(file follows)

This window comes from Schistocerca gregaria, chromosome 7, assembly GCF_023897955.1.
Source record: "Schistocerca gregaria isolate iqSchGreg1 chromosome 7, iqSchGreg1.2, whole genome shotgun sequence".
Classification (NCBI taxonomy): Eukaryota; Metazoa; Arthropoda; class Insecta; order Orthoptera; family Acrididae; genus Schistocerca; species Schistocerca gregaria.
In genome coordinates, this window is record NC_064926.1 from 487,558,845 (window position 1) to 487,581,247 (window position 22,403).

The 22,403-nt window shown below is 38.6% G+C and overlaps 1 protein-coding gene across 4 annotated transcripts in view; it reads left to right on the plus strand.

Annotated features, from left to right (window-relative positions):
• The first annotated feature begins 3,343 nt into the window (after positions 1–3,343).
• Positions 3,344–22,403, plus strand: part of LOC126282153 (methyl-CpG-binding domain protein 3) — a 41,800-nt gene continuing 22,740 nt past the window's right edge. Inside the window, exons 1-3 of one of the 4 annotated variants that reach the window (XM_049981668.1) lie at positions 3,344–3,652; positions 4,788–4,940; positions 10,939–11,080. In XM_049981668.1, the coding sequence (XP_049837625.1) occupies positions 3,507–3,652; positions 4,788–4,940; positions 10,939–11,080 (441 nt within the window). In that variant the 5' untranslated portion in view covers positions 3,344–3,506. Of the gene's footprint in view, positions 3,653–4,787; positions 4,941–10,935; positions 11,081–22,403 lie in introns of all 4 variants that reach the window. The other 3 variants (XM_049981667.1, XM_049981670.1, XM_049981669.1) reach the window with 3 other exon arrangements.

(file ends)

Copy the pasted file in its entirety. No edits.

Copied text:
This window comes from Schistocerca gregaria, chromosome 7, assembly GCF_023897955.1.
Source record: "Schistocerca gregaria isolate iqSchGreg1 chromosome 7, iqSchGreg1.2, whole genome shotgun sequence".
Classification (NCBI taxonomy): Eukaryota; Metazoa; Arthropoda; class Insecta; order Orthoptera; family Acrididae; genus Schistocerca; species Schistocerca gregaria.
In genome coordinates, this window is record NC_064926.1 from 487,558,845 (window position 1) to 487,581,247 (window position 22,403).

The 22,403-nt window shown below is 38.6% G+C and overlaps 1 protein-coding gene across 4 annotated transcripts in view; it reads left to right on the plus strand.

Annotated features, from left to right (window-relative positions):
• The first annotated feature begins 3,343 nt into the window (after positions 1–3,343).
• Positions 3,344–22,403, plus strand: part of LOC126282153 (methyl-CpG-binding domain protein 3) — a 41,800-nt gene continuing 22,740 nt past the window's right edge. Inside the window, exons 1-3 of one of the 4 annotated variants that reach the window (XM_049981668.1) lie at positions 3,344–3,652; positions 4,788–4,940; positions 10,939–11,080. In XM_049981668.1, the coding sequence (XP_049837625.1) occupies positions 3,507–3,652; positions 4,788–4,940; positions 10,939–11,080 (441 nt within the window). In that variant the 5' untranslated portion in view covers positions 3,344–3,506. Of the gene's footprint in view, positions 3,653–4,787; positions 4,941–10,935; positions 11,081–22,403 lie in introns of all 4 variants that reach the window. The other 3 variants (XM_049981667.1, XM_049981670.1, XM_049981669.1) reach the window with 3 other exon arrangements.